Here Comes The Cowboy
The opening track of this fourth LP consists of Mac DeMarco repeating the album’s title dozens of times, backed only by a repeated guitar strum and a rudimental drum tap. In one sense, he evokes the sardonic spirit of Bill Callahan, the track a depiction of the pearly wise, whiskey-stained outlaw troubadour that Mac is morphing into, a lifetime of experience contained in a single phrase. Certainly that’s the sense DeMarco is gunning for. In another, far more honest sense, DeMarco is doing nearly nothing for three minutes.
Whilst the rest of the album’s thirteen tracks at least expand their visions a little further than this, the sense of gentle uneventfulness is still overbearing. DeMarco has long been established as the modern master of the lazy, ambling slacker ideal in indie music, but where a record like ‘Salad Days’ had majestically written melodies to fall back into, ‘Here Comes the Cowboy’ forgoes such structure, indulging in the lethargic haze to the point, frankly, of boredom.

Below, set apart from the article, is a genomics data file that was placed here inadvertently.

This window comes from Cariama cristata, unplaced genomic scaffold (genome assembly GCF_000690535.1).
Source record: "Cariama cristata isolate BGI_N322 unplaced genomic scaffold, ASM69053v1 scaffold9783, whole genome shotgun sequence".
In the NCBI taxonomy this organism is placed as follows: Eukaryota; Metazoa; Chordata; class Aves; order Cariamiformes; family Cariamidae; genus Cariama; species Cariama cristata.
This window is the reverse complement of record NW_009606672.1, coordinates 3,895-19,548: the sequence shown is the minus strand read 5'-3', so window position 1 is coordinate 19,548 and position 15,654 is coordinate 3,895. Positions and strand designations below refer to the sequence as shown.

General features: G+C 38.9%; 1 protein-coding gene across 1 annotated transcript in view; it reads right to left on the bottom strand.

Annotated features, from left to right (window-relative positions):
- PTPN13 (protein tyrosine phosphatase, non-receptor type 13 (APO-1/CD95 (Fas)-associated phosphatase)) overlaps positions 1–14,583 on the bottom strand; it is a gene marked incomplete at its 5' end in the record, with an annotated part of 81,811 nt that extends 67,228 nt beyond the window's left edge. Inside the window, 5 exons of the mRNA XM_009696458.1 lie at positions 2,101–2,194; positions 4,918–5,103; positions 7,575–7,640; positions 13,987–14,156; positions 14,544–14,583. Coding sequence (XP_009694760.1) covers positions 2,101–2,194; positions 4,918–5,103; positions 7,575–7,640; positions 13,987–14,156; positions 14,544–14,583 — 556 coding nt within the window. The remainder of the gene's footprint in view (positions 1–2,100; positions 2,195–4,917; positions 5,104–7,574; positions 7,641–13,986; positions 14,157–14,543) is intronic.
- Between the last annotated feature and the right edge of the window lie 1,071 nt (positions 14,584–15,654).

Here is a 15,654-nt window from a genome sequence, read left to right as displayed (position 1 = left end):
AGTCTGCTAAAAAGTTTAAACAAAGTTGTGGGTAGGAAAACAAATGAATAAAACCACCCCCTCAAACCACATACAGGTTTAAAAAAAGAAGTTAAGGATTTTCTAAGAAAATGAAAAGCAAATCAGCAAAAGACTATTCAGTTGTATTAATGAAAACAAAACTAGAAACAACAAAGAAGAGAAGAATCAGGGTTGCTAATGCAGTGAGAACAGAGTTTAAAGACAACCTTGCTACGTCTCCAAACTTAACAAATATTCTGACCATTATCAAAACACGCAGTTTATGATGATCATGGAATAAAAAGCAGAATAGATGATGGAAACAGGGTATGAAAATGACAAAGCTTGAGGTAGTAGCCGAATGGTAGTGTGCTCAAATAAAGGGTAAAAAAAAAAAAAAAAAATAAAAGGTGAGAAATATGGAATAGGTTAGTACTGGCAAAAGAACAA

‘Little Dogs March’ again finds the Canadian stuck in a rather simplistic loop, as does ‘Hey Cowgirl’. Only on occasions does he muster the energy to break out of his fug, as on ‘Nobody’, which has some small measure of progression, or the closing track ‘Baby Bye Bye’, which at least gives itself some time to blossom into something degenerative and unpredictable for its wackily enjoyable denouement.
Devotees to the DeMarco catalogue may still find comfort in this over-simplification of his form, but at what stage does his ineffable stoner rock become nothing more than ignorable, repetitive muzak?
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